Aunt Lute Asks is a series that features voices in our Aunt Lute family. Today we are excited to bring you this interview with Joan Pinkvoss, the Executive Director and co-founder of Aunt Lute Books. Take a look at Aunt Lute's history in this very special chat.
Why did you start Aunt Lute?
So I started Aunt Lute in 1982 with my friend Barb Wieser. We started it in order to make it possible for voices of women who were outsiders, so to speak, either lesbians or women of color, for some reason or another who probably had no access to publishing at the time.
How do you see literature's role in the social justice fight?
Historically literature's had an amazing ability to change minds and move large masses of people towards a different opinion about things. I'm not sure that's as true anymore as it used to be because of all the other media, but we certainly found that with our book Borderlands that it started a whole movement almost thanks to Gloria Anzaldúa. The belief I have in literature, the whole reason I wanted to stay in literature and work in that field is because I think it changes people's minds in a way. Storytelling always is a different way for people to access, change, difference, opinions.
Who was your Aunt Lute?
Actually it wasn't my aunt Lute, it was the co-founder Barb Wieser's great aunt Lute and she was a very interesting independent woman. Never got married, went off and did interesting things like teaching in Hawaii without going with the Christians. Just doing things for for her age, that would be in the late 1800s, was pretty unusual for a single woman to be doing. We tried to come up with other names and it wasn't that easy. Somehow we landed on that and I kept saying, "Barb, we're gonna have to spell it every time we talk about it on the phone." Sure enough, that's often the case, but the good news is at some point Aunt Lute will be so well known that we won't have to spell it anymore.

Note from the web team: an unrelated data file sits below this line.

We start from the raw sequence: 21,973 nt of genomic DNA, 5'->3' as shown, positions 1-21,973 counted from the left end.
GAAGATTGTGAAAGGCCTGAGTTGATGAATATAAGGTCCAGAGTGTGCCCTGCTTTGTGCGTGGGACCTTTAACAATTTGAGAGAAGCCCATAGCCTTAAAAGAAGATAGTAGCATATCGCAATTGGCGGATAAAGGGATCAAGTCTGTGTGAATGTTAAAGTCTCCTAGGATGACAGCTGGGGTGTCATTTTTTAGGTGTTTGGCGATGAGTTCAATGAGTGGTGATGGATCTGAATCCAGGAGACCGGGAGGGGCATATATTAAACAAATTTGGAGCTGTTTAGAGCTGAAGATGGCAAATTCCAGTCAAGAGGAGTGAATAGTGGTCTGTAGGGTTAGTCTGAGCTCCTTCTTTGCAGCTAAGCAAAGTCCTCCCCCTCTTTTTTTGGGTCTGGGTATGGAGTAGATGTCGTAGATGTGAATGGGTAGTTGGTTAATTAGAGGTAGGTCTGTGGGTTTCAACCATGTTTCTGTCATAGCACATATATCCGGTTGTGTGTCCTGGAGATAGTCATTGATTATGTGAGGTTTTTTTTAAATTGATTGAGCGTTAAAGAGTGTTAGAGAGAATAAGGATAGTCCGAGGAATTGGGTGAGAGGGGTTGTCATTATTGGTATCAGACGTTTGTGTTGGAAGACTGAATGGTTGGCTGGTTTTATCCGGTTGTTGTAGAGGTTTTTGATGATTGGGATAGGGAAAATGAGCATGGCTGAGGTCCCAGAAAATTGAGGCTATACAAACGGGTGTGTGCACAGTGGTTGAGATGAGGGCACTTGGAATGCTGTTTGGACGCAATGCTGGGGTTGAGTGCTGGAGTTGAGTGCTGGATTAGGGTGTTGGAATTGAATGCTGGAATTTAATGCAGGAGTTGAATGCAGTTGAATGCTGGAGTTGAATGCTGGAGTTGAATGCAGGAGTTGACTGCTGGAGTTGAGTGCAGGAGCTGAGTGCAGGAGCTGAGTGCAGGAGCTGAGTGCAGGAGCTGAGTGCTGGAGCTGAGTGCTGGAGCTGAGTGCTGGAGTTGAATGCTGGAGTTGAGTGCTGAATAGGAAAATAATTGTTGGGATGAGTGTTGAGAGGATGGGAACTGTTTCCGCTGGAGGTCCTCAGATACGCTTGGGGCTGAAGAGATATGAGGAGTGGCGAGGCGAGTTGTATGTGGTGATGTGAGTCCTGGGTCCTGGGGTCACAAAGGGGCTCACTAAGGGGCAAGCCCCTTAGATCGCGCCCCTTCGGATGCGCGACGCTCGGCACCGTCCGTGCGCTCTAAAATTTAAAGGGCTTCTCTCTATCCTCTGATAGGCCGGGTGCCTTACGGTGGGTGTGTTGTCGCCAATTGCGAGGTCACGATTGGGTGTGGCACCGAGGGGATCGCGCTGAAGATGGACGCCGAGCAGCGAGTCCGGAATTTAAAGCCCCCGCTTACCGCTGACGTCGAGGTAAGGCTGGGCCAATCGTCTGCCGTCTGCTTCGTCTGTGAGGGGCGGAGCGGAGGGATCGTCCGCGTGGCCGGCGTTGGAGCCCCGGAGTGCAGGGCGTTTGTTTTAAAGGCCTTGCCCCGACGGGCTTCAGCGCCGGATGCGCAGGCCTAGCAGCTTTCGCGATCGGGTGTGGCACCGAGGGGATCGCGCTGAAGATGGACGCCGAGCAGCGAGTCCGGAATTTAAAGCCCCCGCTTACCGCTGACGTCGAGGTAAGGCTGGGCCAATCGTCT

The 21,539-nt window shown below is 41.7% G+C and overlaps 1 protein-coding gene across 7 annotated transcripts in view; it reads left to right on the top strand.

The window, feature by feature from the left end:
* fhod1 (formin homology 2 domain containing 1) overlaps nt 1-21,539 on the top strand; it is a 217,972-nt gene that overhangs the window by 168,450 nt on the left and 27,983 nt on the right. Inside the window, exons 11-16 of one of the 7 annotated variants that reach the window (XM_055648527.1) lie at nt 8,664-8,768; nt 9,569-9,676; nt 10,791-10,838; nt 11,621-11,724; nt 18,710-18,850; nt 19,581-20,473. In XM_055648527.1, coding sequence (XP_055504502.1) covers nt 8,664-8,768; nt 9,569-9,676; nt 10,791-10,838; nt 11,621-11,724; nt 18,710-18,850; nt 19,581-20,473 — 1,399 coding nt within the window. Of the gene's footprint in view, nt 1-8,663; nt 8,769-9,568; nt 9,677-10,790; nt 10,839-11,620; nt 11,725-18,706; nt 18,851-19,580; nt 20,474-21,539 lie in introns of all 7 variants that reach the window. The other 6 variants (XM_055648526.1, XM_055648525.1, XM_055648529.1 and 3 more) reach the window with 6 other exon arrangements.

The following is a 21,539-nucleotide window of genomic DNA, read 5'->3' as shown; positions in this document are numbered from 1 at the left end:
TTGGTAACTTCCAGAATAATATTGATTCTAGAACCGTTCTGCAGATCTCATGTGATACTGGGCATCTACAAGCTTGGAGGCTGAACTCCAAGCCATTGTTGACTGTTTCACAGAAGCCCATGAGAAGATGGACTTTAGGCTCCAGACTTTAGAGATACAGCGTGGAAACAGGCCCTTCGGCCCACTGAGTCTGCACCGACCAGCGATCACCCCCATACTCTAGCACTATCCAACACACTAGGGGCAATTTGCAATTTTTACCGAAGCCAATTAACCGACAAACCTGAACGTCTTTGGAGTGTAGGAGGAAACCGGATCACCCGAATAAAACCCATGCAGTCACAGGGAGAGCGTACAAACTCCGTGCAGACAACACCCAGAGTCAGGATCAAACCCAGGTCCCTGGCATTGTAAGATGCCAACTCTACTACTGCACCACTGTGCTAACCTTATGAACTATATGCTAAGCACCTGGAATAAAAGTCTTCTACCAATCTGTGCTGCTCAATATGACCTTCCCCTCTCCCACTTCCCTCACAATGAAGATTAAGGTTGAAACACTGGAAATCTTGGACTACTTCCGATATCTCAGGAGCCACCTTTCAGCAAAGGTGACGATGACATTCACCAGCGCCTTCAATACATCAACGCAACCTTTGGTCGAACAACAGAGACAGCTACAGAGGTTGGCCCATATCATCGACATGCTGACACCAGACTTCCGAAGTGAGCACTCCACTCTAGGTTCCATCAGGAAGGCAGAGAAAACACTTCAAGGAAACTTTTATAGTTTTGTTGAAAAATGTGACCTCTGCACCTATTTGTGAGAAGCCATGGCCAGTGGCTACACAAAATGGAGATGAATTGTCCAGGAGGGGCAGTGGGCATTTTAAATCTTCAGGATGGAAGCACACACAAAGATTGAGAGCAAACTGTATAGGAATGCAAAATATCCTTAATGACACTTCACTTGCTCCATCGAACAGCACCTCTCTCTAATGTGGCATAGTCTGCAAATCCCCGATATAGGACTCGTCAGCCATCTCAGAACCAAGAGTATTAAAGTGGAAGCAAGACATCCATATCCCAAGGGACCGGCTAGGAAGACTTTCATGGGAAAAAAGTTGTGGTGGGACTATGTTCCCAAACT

What is your favorite part of radically reading or radically writing or both?
I went to the University of Iowa Writers Workshop in the '70s and it was, it just felt so staged and so stayed and so New York voice, and I think that I was always much more interested in the rawness that voices could bring to deeper understanding.
I would say my favorite part is to work with authors who've never published before and finding the exchange from it. From that exchange I benefit more than they do probably because I learned about their cultures in such an intimate way. Always the trick is to not put your own voice on top of theirs, and I think that's also part of what interests me is how you back away from being an editor in the usual sense of the word.
What are your Aunt Lute memories?
As part of our anniversary celebrations we'd love to hear your Aunt Lute memories. Whether it's a book that meant a lot to you or an event that you can't stop thinking about, share with us here.
We'll be sharing these memories as part of our anniversary celebrations.
Author's Name Removed from Film Credits
Geling Yan, author of White Snake and Other Stories, is asking that her name be put back into the credits of "One Second," a film that has previously included a line crediting her. As the film is distributed globally, Yan and her team are working to raise awareness about her name being censored due to her criticism of the Chinese government, campaigning for platforms and festivals to in some way acknowledge the author. You can learn more about the ongoing case in this New York Times article or this ABC post.